Wednesday, January 18, 2012

I'm confused by the BBC

The last couple of weeks have seen the Coalition's Welfare Reform Bill (WRB) being voted on in the House of Lords.

There are two main aspects of disability benefits. First is ESA, Employment Support Allowance. This is the money given to people who are unable to work because of illness or disability. Then there is DLA, Disability Living Allowance. This is the money given to people regardless of their income or whether or not they are in work, in recognition of the increased costs that come with disability.

It is possible to get both; it is also possible to be eligible for either one but not the other. I myself get DLA (because I have substantial disability-related costs) but not ESA (because I am working).

Part of the WRB includes plans to replace DLA with PIP, Personal Independence Payments. One of the stated aims of the WRB is to reduce the DLA spend by 20%. Since the DWP's (Department of Work and Pensions) own figures show that fraud is only 0.5%, this means that genuinely disabled people are going to be hit by this - which is why we're all worried.

(Is everyone keeping up with the abbreviations at the back? A cynical person might think that part of the reason for renaming as well as reforming this benefit is to make it far too complicated for the average news column to be able to report on.)

Disability campaigners have been asking for a six-month pause to the WRB so that a proper independent consultation can be carried out, and to start the change slowly with a pilot project to uncover and iron out the teething troubles. We are of the opinion that if the government is going to fiddle about with the benefits that support the most vulnerable, most disabled, and/or most ill people in the country (including many who are terminally ill and only claiming for their last few months of life) they should think really carefully about it and be sure that they will do as little damage to as few people as possible.

Last night, the Lords voted. The government won, by 16 votes, the WRB rattles on to the next stage. The good news is that in order to swing the vote, Lord Freud had to make an awful lot of promises - under oath and on the record - about the implementation of PIP. Our amendments aren't passed, but some of what we were asking for in them has been conceded, and that's more than many of us expected.

What does the BBC have to do with this?

Well, the BBC is confusing me.

First, they ignored the issue. If you were on Twitter, you can't have missed the #spartacusreport hashtag that was top trending in the UK for most of last week. It refers to the Responsible Reform report. Auntie Beeb had time to do all sorts of analysis about middle-class shoplifting, but did not so much as acknowledge our existence.

Then Radio 4's News Quiz did sterling work using comedy to demonstrate exactly how ridiculous the proposals are. Hat-tip to Sandy Toksvig and Sue Perkins in particular.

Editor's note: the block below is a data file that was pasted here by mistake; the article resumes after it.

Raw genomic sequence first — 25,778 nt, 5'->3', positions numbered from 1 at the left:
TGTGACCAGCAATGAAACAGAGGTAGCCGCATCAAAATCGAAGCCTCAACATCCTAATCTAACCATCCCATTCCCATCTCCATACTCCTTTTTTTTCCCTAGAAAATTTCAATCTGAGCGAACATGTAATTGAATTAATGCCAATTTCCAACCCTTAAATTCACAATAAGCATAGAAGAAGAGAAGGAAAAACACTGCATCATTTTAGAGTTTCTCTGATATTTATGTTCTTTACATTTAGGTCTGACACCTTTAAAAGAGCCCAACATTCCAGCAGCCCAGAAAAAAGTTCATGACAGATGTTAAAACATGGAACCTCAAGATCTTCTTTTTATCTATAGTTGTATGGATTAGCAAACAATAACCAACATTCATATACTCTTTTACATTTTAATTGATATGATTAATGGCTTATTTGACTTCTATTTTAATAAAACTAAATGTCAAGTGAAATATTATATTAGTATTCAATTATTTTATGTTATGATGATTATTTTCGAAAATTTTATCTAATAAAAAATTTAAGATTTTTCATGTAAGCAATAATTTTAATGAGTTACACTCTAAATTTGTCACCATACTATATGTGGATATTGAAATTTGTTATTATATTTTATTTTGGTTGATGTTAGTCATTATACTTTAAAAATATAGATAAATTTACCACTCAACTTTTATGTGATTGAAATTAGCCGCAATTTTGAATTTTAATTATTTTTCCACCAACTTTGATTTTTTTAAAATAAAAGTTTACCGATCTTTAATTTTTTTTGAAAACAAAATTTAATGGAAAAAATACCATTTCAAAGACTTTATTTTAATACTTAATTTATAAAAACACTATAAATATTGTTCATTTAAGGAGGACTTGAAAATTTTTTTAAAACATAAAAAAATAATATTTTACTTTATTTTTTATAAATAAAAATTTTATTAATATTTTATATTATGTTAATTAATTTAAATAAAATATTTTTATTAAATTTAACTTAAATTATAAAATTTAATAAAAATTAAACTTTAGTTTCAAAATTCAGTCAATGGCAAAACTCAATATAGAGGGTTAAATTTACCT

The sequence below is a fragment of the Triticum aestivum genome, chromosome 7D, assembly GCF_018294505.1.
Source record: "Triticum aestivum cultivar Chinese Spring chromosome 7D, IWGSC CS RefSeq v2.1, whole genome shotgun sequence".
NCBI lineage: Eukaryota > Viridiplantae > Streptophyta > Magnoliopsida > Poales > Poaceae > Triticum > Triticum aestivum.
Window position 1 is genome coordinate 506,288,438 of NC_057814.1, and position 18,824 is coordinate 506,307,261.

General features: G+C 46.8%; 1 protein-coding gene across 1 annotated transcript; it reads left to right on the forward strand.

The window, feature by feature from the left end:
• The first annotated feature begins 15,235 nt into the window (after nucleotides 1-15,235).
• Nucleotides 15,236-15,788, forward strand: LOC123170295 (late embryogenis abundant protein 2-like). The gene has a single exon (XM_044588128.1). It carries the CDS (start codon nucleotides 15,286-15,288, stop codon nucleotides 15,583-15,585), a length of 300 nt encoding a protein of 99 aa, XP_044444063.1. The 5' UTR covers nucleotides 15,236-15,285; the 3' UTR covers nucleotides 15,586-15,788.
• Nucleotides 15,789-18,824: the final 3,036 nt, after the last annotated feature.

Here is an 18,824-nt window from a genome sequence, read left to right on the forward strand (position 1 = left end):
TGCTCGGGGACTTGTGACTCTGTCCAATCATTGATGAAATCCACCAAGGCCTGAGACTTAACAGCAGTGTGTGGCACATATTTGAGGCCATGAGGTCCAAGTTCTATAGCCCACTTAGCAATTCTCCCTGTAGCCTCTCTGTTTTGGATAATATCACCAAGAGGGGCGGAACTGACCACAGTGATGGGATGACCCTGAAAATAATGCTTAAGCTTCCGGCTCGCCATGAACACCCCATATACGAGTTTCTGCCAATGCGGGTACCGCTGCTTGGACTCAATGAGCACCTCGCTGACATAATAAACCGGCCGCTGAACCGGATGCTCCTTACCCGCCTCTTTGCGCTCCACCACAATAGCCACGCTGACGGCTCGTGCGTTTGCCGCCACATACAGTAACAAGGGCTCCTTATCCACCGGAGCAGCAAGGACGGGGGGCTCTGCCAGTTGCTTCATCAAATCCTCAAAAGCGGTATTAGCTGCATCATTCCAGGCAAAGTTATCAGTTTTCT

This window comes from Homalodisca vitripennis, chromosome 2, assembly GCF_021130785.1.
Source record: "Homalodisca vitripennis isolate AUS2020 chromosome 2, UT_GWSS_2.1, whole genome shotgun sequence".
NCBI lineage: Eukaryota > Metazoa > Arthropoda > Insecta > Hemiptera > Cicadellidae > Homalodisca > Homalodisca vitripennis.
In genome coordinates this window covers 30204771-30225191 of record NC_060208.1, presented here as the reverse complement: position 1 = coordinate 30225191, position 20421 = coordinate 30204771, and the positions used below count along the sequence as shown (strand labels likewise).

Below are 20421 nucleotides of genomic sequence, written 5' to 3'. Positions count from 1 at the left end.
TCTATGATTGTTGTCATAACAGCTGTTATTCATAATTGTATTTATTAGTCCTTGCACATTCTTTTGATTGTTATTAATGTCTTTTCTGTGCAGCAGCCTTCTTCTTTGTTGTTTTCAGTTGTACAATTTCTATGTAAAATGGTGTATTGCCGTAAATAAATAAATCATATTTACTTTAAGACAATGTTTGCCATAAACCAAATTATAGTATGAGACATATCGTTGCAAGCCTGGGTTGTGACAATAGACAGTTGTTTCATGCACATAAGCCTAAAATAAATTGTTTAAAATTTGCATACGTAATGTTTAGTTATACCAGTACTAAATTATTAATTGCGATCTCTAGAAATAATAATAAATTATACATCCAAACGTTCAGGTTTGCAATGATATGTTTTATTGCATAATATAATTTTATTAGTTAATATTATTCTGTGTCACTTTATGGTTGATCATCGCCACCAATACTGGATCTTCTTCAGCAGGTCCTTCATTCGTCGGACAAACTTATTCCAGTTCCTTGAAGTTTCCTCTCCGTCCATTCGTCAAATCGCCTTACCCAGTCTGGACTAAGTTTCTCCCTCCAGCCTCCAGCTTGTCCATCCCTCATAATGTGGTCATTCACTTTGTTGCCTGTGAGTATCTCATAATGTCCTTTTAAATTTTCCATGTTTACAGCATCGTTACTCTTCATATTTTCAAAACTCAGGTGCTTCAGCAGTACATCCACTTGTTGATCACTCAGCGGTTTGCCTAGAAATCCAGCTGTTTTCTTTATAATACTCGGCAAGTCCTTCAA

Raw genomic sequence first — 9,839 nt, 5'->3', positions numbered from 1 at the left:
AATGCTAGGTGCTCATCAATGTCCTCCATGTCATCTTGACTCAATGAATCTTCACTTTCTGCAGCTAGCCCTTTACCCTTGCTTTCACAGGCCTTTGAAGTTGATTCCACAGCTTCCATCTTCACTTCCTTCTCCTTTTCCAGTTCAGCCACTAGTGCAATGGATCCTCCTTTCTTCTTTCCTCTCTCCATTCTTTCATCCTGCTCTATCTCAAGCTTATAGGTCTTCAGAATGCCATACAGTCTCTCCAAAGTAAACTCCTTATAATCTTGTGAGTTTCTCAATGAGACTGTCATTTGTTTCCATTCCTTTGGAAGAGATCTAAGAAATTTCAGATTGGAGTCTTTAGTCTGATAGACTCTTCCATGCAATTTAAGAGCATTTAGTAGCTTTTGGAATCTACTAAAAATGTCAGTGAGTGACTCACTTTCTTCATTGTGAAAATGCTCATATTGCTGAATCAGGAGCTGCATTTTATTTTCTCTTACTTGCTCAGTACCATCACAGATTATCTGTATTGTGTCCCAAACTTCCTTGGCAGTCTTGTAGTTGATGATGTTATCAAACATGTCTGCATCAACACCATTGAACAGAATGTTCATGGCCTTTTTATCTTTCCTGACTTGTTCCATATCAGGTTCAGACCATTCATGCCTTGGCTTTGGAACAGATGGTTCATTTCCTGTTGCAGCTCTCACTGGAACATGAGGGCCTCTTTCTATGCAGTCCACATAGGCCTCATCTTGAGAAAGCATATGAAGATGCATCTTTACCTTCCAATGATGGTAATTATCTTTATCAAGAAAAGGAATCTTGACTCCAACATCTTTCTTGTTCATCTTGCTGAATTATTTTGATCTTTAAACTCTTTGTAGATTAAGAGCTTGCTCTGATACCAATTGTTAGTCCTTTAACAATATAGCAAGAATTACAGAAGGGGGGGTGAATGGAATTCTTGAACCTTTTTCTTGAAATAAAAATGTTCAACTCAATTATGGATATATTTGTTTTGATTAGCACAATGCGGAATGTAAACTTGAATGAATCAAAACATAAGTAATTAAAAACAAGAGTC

But from there on in, and in the sections of the Corporation that are defined as News rather than Entertainment, it's been the government line all the way.

For instance, Maria Miller, the person who is laughably job-titled Minister "For" Disabled People, was given unchallenged airtime to claim that Responsible Reform had only used 10% of the responses to the initial WRB proposals. Technically, that's true. There were over 5,000 responses and we only used about 500. Why? Well, the 500 responses we were allowed to use were official responses from "public" people like the Mayor of London (who objected to the proposals on several counts) and organisations like the Papworth Trust, Mind, and Scope (who also objected to the proposals on several counts). The report uses all of the "official" responses to which we were granted access. However, for obvious reasons, we weren't allowed access to the private responses from private individuals. This includes the responses from many campaigners who had written to describe how they, personally, as individuals, would be affected and what their fears were. Yet to hear Miller speak, you'd think we'd cherry-picked a tiny number of supportive statements and ignored thousands of reports in support of the WRB.

Where was the balanced reporting? Where was the skeptical journalist to ask Miller if the thousands of private responses we weren't allowed to use were broadly for or against the government proposals? Why are her vague and often misleading comments allowed to pass unchallenged?

And then this morning, this article (which I'm copy/pasting from in case it gets edited in future, as the BBC often do):
"The government has headed off a House of Lords defeat over plans to replace the Disability Living Allowance.

Ministers want to amend the system to make sure claimants undergo more testing, but opponents say this will mean 500,000 people will lose benefits."


Firstly, the 500,000 losing benefits. The WRB has a stated aim to reduce DLA by 20%. There are 3.2 million people on DLA (source: dwp.research.gov.uk); a 20% reduction is therefore 640,000 genuinely disabled individuals. So we say that the WRB - not the testing - will mean 500,000 people lose benefits partly because it's a nice round number and partly so that no one can accuse us of over-egging the pudding.